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|Several foreign companies are looking to list on the Vietnamese stock exchanges|
Japan’s AEON Group, which has invested $1.18 billion in Vietnam since 2014, aims to double the number of its shopping centres in the country from the current six, according to Motoya Okada, president and CEO of AEON, during a meeting with Vietnamese Prime Minister Pham Minh Chinh in Tokyo in late November.
Okada stated that the Japanese retail giant believed Vietnam to be as vital as its primary market in Southeast Asia and that its network development strategy in the country was given high priority.
Specifically, Okada also added that the Japanese retail giant is mulling over its listing plan on the Vietnamese stock exchange as well as encouraging the sale of Vietnamese commodities to Japan, including seafood, clothing, and others.
With its high-profile brand, the Japanese group is an exemplary case for foreign-invested enterprises (FIEs) to raise funds from Vietnam’s public equity. Currently, the capitalisation of listed FIEs accounts for only about 0.3 per cent of the overall market size, which is far less than their local counterparts.
According to the Vietnamese legal corridor, FIEs that want to be listed on the domestic stock market must transform into JSCs. Former rules only allowed FIEs to invest in the form of limited liability companies. In a bid to woo more high-profile foreign funds, Vietnam has allowed FIEs to invest as JSCs.
“In 2003, the Vietnamese government allowed the pilot for several FIEs to be listed on the stock market under Decree No.38/2003/ND-CP on transforming several FIEs to operate in the form of a JSC, and under the prime minister’s Decision No.238/2005/QD-TTg enacted in 2005 on the percentage of participation of foreign parties in Vietnam’s stock market,” noted Nguyen Hung Quang, managing partner at law firm NHQuang & Associates. “The number of listed FIEs, notwithstanding, remains highly limited for a variety of reasons, the two most important of which being rules and the functioning of governmental agencies.”
Before AEON, in the 2003-2008 period, 10 FIEs went public, including Taya Vietnam Wire and Cable JSC, Chang Ceramics JSC, Hoang Gia International JSC, and Mirae JSC. To date, eight FIEs are still listed, with the others halting their listings due to gloomy business performance.
In 2020, AEON’s revenues in Vietnam stood at almost $621.7 million, with AEON Vietnam accounting for more than $308.7 million and ACS Trading making up for $165.2 million. With such small profits on a relatively big scale of equity, AEON must significantly improve its profits to qualify for a listing on local stock markets, which requires a return-on-equity of 5 per cent in the year preceding the application time.
Vietnam-based asset management firm VinaCapital is reportedly hoping to explore a listing opportunity overseas on the Singapore Stock Exchange in 2022.
The fund is working with an adviser on a prospective initial public offering (IPO) that may generate up to $183 million. According to the sources, the business has conducted negotiations with the regulator about the potential move, cited Bloomberg as of last week.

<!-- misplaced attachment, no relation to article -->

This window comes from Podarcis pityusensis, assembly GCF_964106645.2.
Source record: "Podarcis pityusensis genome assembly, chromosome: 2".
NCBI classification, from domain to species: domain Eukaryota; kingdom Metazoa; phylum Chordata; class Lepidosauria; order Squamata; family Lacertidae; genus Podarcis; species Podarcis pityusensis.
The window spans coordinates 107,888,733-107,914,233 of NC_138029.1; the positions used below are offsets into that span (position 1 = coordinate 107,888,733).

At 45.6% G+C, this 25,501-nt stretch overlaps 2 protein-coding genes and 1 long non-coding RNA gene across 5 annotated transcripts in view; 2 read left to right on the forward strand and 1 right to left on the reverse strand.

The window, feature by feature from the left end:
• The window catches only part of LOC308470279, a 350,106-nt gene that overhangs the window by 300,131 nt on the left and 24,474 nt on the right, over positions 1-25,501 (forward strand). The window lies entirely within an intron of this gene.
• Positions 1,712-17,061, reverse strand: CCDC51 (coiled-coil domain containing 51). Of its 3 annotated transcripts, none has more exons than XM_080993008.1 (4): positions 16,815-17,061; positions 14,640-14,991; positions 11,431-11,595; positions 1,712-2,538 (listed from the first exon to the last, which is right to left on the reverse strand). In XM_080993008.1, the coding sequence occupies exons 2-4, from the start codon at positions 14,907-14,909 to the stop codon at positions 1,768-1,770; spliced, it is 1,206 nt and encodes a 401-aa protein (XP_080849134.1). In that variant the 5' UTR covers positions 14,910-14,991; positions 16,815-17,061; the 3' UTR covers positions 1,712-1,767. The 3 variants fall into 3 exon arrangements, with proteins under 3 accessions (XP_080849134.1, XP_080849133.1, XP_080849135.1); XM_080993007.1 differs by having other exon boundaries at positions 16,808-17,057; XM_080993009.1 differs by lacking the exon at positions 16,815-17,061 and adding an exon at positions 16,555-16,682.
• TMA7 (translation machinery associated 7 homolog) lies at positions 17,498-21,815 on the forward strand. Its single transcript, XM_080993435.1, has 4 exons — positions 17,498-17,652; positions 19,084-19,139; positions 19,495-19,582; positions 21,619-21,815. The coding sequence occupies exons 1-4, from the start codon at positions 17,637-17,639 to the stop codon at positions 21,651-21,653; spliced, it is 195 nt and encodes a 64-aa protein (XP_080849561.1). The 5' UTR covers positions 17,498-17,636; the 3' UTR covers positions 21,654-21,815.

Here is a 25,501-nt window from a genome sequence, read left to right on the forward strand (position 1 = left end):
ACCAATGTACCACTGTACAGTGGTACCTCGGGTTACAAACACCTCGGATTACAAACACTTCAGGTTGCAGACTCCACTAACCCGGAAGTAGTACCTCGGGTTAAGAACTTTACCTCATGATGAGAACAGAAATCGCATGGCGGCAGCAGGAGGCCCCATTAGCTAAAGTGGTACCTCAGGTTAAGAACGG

VinaCapital would be among those vying to be the first to list a special purpose acquisition company in Singapore’s major bourse.
Across the ocean, Vingroup’s automobile subsidiary VinFast has reaffirmed its listing plan in the United States, according to Le Thi Thu Thuy, vice chairwoman of Vingroup. “We are working on our plan to go public in the US, maybe in the next one or two years,” Thuy said in a recent interview with Bloomberg. “The sooner the better, but I believe a successful IPO will depend on a variety of factors. We are preparing for the introduction of the first electric vehicles in Vietnam. We currently have 25,000 orders and must deliver these to clients by the end of this year or early next year.”
In April, VinFast announced it was considering an IPO on the New York Stock Exchange (NYSE), potentially raising as much as $2 billion, valuing the automobile producer at around $50 billion. Previously, VinFast was rumoured to merge with a special purpose acquisition company for a US listing. Thuy also noted that the recent fruitful IPO of the US-headquartered electric carmaker Rivian, which is backed by Amazon, has been a poster child for other companies to follow in its footsteps.
Tech juggernaut VNG Corporation and e-commerce firm Tiki were said to be considering an international listing in the US and Singapore, respectively, within the next year or so, in order to tap into a large amount of foreign investment.
Meanwhile FLC Group’s Bamboo Airways last month announced its intention to list on Vietnam’s Unlisted Public Company Market (UPCoM) and the NYSE in the US in 2022. The airline has targeted to generate as much as $200 million by the issue of 5-7 per cent shares on the NYSE, bringing its market value to $4 billion.
Nguyen Khac Hai, deputy general director of Bamboo Airways, said the expected time for the UPCoM listing is in the first quarter of 2022, and the estimated reference price is not less than $2.60 apiece.